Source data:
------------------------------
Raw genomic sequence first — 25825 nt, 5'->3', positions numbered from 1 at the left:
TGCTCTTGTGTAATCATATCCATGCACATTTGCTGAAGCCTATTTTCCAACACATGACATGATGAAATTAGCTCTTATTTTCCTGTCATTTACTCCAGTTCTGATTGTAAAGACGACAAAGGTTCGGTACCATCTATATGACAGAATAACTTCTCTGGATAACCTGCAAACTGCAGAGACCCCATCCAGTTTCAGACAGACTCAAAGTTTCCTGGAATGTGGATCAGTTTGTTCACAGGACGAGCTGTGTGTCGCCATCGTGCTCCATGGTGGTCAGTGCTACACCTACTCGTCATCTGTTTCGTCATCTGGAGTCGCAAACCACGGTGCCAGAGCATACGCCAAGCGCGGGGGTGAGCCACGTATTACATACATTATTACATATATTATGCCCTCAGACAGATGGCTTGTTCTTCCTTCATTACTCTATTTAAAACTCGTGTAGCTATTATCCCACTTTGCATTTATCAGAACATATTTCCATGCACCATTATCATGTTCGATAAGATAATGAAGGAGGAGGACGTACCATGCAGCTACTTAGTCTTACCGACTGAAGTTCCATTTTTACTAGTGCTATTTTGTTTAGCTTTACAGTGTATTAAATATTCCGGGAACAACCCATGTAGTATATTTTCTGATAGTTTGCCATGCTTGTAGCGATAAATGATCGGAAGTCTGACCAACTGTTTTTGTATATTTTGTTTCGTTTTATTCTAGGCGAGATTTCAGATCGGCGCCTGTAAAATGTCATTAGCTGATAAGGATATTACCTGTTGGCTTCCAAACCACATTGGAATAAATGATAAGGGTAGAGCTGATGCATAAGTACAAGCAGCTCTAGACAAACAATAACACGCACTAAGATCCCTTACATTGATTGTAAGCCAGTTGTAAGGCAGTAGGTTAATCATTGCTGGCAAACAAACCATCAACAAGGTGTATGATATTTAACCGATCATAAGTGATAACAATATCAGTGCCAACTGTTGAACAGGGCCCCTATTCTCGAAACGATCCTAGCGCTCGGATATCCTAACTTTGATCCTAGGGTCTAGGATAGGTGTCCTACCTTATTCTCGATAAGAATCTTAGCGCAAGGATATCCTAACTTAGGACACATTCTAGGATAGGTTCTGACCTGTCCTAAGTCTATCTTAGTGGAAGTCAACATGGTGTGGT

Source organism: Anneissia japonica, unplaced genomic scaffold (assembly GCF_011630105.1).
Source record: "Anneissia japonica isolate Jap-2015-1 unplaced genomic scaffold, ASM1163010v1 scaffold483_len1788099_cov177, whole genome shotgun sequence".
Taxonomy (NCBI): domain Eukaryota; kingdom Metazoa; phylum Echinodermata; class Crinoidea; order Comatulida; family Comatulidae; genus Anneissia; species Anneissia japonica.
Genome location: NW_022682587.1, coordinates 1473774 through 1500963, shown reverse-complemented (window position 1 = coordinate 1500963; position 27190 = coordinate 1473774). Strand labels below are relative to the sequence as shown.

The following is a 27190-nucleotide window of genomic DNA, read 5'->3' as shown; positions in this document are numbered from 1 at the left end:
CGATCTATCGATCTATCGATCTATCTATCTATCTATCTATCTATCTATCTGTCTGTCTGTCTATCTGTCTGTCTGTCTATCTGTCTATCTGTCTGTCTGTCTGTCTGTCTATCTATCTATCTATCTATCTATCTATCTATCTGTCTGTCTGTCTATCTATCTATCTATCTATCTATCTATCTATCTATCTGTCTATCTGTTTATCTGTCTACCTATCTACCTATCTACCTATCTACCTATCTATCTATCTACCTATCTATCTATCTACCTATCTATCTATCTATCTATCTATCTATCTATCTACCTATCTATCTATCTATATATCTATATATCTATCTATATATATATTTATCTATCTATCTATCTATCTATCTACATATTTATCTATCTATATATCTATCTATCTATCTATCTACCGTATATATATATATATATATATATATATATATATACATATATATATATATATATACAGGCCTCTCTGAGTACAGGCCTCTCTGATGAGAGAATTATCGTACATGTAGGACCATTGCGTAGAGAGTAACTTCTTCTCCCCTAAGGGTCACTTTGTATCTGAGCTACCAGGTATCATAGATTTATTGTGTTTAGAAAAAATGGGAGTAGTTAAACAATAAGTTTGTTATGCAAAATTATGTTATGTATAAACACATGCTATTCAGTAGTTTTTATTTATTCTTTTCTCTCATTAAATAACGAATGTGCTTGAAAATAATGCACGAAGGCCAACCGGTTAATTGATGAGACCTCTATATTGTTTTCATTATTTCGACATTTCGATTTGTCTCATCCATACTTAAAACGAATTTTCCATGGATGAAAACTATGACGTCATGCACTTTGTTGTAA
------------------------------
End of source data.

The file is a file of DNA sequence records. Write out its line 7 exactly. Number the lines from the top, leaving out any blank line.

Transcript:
The following is a 27190-nucleotide window of genomic DNA, read 5'->3' as shown; positions in this document are numbered from 1 at the left end: